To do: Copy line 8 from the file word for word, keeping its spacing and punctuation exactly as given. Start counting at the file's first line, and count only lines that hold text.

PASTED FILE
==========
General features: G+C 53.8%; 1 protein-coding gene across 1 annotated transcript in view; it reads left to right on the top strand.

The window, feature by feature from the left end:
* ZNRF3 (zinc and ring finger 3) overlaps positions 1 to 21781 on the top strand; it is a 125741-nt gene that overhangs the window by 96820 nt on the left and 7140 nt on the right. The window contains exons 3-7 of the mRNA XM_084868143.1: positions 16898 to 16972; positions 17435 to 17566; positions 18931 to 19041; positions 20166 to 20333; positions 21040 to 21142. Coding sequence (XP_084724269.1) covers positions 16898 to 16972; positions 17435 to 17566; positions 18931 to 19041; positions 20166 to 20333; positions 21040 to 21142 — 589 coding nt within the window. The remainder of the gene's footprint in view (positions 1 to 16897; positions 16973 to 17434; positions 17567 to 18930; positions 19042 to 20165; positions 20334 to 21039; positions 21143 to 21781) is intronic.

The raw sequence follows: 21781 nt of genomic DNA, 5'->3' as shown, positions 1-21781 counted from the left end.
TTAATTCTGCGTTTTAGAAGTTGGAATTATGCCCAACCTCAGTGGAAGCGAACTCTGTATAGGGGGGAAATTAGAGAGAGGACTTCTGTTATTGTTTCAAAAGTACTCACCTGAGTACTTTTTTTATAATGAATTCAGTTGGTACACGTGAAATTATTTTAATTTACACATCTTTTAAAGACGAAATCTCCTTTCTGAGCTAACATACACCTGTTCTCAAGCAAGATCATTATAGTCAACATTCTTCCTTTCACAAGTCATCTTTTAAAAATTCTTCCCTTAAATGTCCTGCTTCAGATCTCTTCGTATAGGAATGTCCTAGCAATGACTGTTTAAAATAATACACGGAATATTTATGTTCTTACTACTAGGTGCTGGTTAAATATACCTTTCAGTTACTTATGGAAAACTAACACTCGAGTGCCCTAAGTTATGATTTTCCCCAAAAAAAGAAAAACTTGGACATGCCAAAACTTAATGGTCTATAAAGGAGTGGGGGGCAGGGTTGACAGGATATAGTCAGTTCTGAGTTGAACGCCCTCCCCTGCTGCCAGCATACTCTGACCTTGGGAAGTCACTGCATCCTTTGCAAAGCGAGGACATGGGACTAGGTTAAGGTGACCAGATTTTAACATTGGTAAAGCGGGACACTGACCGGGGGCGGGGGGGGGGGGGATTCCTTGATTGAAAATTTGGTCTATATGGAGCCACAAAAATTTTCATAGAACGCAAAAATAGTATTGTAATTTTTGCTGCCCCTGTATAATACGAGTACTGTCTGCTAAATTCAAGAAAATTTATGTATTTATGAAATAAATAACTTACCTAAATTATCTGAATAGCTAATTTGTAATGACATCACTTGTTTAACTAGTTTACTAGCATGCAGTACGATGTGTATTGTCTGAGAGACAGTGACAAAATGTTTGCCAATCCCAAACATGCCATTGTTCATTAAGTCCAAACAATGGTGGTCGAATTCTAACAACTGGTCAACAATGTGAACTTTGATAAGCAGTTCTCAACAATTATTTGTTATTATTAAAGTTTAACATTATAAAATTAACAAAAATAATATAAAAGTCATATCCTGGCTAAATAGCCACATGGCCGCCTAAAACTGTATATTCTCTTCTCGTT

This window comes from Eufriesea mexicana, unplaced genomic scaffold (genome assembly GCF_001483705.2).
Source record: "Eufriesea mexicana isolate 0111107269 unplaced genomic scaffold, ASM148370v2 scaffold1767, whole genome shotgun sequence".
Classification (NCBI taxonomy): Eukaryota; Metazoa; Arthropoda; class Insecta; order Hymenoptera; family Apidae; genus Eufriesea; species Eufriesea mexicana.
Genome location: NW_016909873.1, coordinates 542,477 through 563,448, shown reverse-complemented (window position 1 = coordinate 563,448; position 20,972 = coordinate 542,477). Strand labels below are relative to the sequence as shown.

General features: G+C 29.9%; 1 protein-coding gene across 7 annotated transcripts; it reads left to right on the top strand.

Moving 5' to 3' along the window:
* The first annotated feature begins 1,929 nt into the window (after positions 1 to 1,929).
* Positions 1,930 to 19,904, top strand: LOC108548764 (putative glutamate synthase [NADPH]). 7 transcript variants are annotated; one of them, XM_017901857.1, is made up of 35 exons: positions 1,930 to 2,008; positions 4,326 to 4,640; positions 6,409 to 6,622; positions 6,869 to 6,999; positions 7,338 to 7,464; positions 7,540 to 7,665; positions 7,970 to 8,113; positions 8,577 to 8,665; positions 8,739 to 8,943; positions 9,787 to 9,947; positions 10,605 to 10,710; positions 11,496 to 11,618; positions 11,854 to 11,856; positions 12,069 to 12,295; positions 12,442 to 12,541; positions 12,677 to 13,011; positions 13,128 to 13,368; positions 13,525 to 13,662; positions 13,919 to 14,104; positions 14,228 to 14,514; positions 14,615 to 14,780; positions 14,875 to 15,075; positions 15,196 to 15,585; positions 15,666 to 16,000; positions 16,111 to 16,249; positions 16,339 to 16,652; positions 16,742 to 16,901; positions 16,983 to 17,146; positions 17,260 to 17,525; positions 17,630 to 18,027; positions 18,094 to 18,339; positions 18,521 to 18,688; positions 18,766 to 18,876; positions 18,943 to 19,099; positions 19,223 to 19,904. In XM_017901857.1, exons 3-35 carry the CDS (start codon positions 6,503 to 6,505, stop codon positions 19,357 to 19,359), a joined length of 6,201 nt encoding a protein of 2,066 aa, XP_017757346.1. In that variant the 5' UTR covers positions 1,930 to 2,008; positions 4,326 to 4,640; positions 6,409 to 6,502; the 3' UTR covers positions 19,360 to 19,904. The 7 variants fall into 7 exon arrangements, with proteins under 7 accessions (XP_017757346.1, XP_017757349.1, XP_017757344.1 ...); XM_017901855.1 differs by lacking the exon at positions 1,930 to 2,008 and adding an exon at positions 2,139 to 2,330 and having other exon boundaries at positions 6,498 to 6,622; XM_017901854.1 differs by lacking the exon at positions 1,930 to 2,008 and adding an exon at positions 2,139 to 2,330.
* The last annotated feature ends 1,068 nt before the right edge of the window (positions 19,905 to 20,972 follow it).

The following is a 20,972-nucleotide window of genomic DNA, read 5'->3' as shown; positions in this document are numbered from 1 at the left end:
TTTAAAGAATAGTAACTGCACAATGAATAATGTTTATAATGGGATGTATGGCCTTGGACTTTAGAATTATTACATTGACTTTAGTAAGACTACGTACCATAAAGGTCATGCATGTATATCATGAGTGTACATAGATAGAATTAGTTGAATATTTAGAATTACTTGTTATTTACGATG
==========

Classification (NCBI taxonomy): Eukaryota; Metazoa; Arthropoda; class Insecta; order Hymenoptera; family Apidae; genus Eufriesea; species Eufriesea mexicana.